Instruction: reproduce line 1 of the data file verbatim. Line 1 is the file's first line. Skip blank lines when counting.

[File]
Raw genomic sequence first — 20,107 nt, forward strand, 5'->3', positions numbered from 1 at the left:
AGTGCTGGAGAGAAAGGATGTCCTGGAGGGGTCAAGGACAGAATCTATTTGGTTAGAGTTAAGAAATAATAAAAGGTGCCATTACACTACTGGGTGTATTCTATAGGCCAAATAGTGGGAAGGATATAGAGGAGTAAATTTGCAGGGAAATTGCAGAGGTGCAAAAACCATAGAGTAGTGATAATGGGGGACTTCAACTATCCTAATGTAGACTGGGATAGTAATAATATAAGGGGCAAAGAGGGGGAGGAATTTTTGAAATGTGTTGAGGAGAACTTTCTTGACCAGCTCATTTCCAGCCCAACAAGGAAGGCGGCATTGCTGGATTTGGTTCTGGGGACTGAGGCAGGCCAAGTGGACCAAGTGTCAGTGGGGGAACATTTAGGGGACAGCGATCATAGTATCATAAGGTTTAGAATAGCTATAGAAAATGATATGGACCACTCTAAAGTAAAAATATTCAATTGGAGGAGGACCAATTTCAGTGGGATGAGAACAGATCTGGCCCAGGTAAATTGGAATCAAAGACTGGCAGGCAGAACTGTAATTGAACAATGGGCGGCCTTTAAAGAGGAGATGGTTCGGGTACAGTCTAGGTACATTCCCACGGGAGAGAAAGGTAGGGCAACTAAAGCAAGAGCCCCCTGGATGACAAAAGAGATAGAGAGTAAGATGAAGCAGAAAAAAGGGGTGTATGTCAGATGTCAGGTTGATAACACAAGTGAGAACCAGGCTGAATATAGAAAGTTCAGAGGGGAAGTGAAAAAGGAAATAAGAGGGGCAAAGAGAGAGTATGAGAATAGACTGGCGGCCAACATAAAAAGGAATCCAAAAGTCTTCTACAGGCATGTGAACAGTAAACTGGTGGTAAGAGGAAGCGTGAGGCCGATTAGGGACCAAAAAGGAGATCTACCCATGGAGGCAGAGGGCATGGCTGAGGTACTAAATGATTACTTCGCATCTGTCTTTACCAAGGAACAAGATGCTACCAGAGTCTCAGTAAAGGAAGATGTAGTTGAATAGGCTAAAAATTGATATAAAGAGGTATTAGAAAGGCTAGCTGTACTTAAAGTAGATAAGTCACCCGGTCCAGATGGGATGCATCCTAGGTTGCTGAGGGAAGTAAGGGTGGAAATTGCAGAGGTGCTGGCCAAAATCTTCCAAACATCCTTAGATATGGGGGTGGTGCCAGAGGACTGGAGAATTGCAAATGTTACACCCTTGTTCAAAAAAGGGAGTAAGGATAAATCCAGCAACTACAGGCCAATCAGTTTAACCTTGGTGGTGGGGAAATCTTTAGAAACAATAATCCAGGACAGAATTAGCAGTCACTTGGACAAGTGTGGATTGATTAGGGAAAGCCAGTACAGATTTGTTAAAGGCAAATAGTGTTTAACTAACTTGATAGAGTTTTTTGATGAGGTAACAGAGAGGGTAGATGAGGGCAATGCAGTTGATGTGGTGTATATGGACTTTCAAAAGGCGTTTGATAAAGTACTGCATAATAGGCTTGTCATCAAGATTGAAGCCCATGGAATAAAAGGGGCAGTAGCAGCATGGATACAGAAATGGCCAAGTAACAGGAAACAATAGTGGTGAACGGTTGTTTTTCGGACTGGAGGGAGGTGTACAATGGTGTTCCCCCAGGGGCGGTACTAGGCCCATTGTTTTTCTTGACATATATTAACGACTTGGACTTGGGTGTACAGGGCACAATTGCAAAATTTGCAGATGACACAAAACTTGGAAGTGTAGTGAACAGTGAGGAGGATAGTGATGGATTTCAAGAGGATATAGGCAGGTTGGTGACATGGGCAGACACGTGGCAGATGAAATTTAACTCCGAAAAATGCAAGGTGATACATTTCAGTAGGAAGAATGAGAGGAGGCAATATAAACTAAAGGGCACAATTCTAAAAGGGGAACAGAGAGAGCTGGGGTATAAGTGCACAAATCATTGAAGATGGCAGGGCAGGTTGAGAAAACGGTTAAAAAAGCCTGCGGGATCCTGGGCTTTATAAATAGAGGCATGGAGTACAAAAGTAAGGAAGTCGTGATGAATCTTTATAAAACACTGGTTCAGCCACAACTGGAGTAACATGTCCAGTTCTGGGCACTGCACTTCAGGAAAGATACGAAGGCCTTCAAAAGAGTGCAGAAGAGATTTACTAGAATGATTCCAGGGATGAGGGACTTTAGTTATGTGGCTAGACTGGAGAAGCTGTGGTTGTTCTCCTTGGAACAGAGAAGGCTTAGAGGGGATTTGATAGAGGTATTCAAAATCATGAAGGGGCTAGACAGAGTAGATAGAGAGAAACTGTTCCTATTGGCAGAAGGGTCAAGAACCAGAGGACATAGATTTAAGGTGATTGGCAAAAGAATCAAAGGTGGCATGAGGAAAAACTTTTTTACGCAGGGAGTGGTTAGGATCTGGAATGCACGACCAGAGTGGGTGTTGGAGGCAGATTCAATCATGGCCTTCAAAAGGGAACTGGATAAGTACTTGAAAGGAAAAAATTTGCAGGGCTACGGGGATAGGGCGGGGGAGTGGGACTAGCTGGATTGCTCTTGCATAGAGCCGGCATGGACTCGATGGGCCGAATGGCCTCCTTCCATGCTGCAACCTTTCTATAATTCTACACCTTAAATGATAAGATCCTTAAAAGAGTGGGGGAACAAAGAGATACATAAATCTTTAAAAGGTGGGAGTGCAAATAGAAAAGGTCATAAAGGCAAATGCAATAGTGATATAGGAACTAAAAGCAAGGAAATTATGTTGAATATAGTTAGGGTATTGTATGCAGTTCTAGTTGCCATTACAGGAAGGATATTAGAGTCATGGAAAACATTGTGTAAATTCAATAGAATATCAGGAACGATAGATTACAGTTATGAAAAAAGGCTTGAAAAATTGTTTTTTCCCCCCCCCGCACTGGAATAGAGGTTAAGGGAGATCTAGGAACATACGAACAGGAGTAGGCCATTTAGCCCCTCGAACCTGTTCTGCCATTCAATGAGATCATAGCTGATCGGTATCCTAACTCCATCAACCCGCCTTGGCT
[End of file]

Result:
Raw genomic sequence first — 20,107 nt, forward strand, 5'->3', positions numbered from 1 at the left: